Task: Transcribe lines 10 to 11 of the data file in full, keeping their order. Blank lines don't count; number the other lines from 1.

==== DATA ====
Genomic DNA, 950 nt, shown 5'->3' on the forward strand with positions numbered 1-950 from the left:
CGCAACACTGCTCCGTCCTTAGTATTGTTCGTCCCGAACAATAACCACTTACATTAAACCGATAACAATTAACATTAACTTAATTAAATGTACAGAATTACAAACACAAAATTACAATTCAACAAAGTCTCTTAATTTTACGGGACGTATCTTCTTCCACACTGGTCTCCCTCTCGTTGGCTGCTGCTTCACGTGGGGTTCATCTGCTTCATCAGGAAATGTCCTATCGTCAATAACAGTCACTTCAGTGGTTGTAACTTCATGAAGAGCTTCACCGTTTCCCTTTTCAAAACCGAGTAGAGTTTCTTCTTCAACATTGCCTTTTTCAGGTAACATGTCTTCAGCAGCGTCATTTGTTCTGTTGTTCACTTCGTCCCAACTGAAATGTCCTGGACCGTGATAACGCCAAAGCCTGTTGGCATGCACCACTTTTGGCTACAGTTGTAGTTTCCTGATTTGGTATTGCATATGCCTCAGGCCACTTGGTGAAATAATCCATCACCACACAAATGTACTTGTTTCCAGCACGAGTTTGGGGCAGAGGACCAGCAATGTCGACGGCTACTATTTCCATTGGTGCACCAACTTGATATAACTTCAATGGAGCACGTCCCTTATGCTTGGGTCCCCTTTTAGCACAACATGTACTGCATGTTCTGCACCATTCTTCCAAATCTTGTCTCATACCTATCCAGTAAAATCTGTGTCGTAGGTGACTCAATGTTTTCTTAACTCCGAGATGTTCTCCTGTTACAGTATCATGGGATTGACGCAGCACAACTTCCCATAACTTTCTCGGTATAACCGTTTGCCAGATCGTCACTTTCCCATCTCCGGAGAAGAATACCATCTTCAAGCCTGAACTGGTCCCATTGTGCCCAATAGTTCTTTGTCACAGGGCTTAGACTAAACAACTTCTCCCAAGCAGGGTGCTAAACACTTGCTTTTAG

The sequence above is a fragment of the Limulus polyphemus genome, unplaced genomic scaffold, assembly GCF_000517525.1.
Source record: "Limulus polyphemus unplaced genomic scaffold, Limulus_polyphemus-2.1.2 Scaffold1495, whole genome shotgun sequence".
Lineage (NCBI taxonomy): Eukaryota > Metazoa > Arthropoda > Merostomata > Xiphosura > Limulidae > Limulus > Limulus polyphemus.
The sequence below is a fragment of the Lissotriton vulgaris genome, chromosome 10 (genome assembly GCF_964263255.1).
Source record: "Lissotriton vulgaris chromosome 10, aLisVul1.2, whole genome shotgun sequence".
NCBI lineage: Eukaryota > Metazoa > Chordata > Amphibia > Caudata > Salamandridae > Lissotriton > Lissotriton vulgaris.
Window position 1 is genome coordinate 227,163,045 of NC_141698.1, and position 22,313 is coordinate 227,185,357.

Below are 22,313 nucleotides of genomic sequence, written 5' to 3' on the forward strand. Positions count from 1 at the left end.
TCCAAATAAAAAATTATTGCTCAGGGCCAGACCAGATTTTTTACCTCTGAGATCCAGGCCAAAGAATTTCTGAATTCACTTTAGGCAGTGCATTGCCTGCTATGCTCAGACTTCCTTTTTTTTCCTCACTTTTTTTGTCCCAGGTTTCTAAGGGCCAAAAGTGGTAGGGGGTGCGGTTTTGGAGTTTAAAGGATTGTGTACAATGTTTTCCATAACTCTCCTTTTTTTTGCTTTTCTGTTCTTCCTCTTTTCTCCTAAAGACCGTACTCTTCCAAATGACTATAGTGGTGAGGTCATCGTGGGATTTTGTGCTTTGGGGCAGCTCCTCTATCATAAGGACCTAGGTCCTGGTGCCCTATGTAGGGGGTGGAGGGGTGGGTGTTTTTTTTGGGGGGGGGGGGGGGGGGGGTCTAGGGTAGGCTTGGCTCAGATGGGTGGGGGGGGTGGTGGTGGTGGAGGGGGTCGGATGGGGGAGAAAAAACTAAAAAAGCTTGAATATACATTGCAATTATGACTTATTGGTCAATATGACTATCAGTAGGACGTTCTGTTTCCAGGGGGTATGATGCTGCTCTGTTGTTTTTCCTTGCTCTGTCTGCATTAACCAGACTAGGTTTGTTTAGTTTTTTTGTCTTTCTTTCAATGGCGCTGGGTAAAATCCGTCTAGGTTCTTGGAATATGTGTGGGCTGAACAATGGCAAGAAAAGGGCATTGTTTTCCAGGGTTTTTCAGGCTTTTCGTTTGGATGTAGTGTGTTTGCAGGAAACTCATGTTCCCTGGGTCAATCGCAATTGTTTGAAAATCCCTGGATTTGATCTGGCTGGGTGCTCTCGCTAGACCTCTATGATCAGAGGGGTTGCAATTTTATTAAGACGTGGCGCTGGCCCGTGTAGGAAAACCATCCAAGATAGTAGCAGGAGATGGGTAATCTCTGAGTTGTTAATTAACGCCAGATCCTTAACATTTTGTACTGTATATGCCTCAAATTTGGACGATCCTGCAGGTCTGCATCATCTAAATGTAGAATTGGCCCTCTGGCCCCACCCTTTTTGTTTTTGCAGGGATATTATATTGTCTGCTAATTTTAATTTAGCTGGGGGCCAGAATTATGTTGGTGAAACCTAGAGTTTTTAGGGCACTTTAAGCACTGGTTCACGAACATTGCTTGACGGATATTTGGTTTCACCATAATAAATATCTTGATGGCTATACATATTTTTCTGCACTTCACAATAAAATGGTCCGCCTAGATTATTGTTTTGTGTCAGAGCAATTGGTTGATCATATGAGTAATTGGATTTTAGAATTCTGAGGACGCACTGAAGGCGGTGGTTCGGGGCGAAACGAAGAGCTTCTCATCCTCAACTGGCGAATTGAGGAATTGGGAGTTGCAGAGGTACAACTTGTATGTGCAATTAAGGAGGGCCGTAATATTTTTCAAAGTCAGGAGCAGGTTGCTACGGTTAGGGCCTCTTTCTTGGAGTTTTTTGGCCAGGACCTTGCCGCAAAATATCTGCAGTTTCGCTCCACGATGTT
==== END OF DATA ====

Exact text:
Below are 22,313 nucleotides of genomic sequence, written 5' to 3' on the forward strand. Positions count from 1 at the left end.
TCCAAATAAAAAATTATTGCTCAGGGCCAGACCAGATTTTTTACCTCTGAGATCCAGGCCAAAGAATTTCTGAATTCACTTTAGGCAGTGCATTGCCTGCTATGCTCAGACTTCCTTTTTTTTCCTCACTTTTTTTGTCCCAGGTTTCTAAGGGCCAAAAGTGGTAGGGGGTGCGGTTTTGGAGTTTAAAGGATTGTGTACAATGTTTTCCATAACTCTCCTTTTTTTTGCTTTTCTGTTCTTCCTCTTTTCTCCTAAAGACCGTACTCTTCCAAATGACTATAGTGGTGAGGTCATCGTGGGATTTTGTGCTTTGGGGCAGCTCCTCTATCATAAGGACCTAGGTCCTGGTGCCCTATGTAGGGGGTGGAGGGGTGGGTGTTTTTTTTGGGGGGGGGGGGGGGGGGGGTCTAGGGTAGGCTTGGCTCAGATGGGTGGGGGGGGTGGTGGTGGTGGAGGGGGTCGGATGGGGGAGAAAAAACTAAAAAAGCTTGAATATACATTGCAATTATGACTTATTGGTCAATATGACTATCAGTAGGACGTTCTGTTTCCAGGGGGTATGATGCTGCTCTGTTGTTTTTCCTTGCTCTGTCTGCATTAACCAGACTAGGTTTGTTTAGTTTTTTTGTCTTTCTTTCAATGGCGCTGGGTAAAATCCGTCTAGGTTCTTGGAATATGTGTGGGCTGAACAATGGCAAGAAAAGGGCATTGTTTTCCAGGGTTTTTCAGGCTTTTCGTTTGGATGTAGTGTGTTTGCAGGAAACTCATGTTCCCTGGGTCAATCGCAATTGTTTGAAAATCCCTGGATTTGATCTGGCTGGGTGCTCTCGCTAGACCTCTATGATCAGAGGGGTTGCAATTTTATTAAGACGTGGCGCTGGCCCGTGTAGGAAAACCATCCAAGATAGTAGCAGGAGATGGGTAATCTCTGAGTTGTTAATTAACGCCAGATCCTTAACATTTTGTACTGTATATGCCTCAAATTTGGACGATCCTGCAGGTCTGCATCATCTAAATGTAGAATTGGCCCTCTGGCCCCACCCTTTTTGTTTTTGCAGGGATATTATATTGTCTGCTAATTTTAATTTAGCTGGGGGCCAGAATTATGTTGGTGAAACCTAGAGTTTTTAGGGCACTTTAAGCACTGGTTCACGAACATTGCTTGACGGATATTTGGTTTCACCATAATAAATATCTTGATGGCTATACATATTTTTCTGCACTTCACAATAAAATGGTCCGCCTAGATTATTGTTTTGTGTCAGAGCAATTGGTTGATCATATGAGTAATTGGATTTTAGAATTCTGAGGACGCACTGAAGGCGGTGGTTCGGGGCGAAACGAAGAGCTTCTCATCCTCAACTGGCGAATTGAGGAATTGGGAGTTGCAGAGGTACAACTTGTATGTGCAATTAAGGAGGGCCGTAATATTTTTCAAAGTCAGGAGCAGGTTGCTACGGTTAGGGCCTCTTTCTTGGAGTTTTTTGGCCAGGACCTTGCCGCAAAATATCTGCAGTTTCGCTCCACGATGTT